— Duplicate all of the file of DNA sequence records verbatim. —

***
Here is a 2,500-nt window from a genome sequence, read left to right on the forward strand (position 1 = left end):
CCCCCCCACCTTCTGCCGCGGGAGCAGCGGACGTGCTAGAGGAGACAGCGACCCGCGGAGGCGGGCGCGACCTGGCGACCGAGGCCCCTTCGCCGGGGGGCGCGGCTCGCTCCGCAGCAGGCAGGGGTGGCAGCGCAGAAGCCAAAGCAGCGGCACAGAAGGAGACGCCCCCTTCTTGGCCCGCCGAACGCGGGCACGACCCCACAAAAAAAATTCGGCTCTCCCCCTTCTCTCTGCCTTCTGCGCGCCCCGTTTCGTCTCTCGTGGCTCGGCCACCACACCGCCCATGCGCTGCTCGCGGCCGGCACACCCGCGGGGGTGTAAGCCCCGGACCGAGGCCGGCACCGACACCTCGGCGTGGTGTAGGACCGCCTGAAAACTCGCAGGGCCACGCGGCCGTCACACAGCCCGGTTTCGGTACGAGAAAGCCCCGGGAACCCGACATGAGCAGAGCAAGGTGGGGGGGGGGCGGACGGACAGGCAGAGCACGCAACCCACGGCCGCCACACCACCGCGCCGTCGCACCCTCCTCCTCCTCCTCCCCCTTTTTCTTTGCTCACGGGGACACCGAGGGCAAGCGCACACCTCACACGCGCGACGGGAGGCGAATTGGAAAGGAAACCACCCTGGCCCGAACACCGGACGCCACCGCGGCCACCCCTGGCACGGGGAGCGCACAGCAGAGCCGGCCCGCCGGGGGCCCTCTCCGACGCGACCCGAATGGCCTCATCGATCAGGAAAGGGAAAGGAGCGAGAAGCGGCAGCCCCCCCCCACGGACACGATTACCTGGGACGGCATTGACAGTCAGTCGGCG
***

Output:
Here is a 2,500-nt window from a genome sequence, read left to right on the forward strand (position 1 = left end):
CCCCCCCACCTTCTGCCGCGGGAGCAGCGGACGTGCTAGAGGAGACAGCGACCCGCGGAGGCGGGCGCGACCTGGCGACCGAGGCCCCTTCGCCGGGGGGCGCGGCTCGCTCCGCAGCAGGCAGGGGTGGCAGCGCAGAAGCCAAAGCAGCGGCACAGAAGGAGACGCCCCCTTCTTGGCCCGCCGAACGCGGGCACGACCCCACAAAAAAAATTCGGCTCTCCCCCTTCTCTCTGCCTTCTGCGCGCCCCGTTTCGTCTCTCGTGGCTCGGCCACCACACCGCCCATGCGCTGCTCGCGGCCGGCACACCCGCGGGGGTGTAAGCCCCGGACCGAGGCCGGCACCGACACCTCGGCGTGGTGTAGGACCGCCTGAAAACTCGCAGGGCCACGCGGCCGTCACACAGCCCGGTTTCGGTACGAGAAAGCCCCGGGAACCCGACATGAGCAGAGCAAGGTGGGGGGGGGGCGGACGGACAGGCAGAGCACGCAACCCACGGCCGCCACACCACCGCGCCGTCGCACCCTCCTCCTCCTCCTCCCCCTTTTTCTTTGCTCACGGGGACACCGAGGGCAAGCGCACACCTCACACGCGCGACGGGAGGCGAATTGGAAAGGAAACCACCCTGGCCCGAACACCGGACGCCACCGCGGCCACCCCTGGCACGGGGAGCGCACAGCAGAGCCGGCCCGCCGGGGGCCCTCTCCGACGCGACCCGAATGGCCTCATCGATCAGGAAAGGGAAAGGAGCGAGAAGCGGCAGCCCCCCCCCACGGACACGATTACCTGGGACGGCATTGACAGTCAGTCGGCG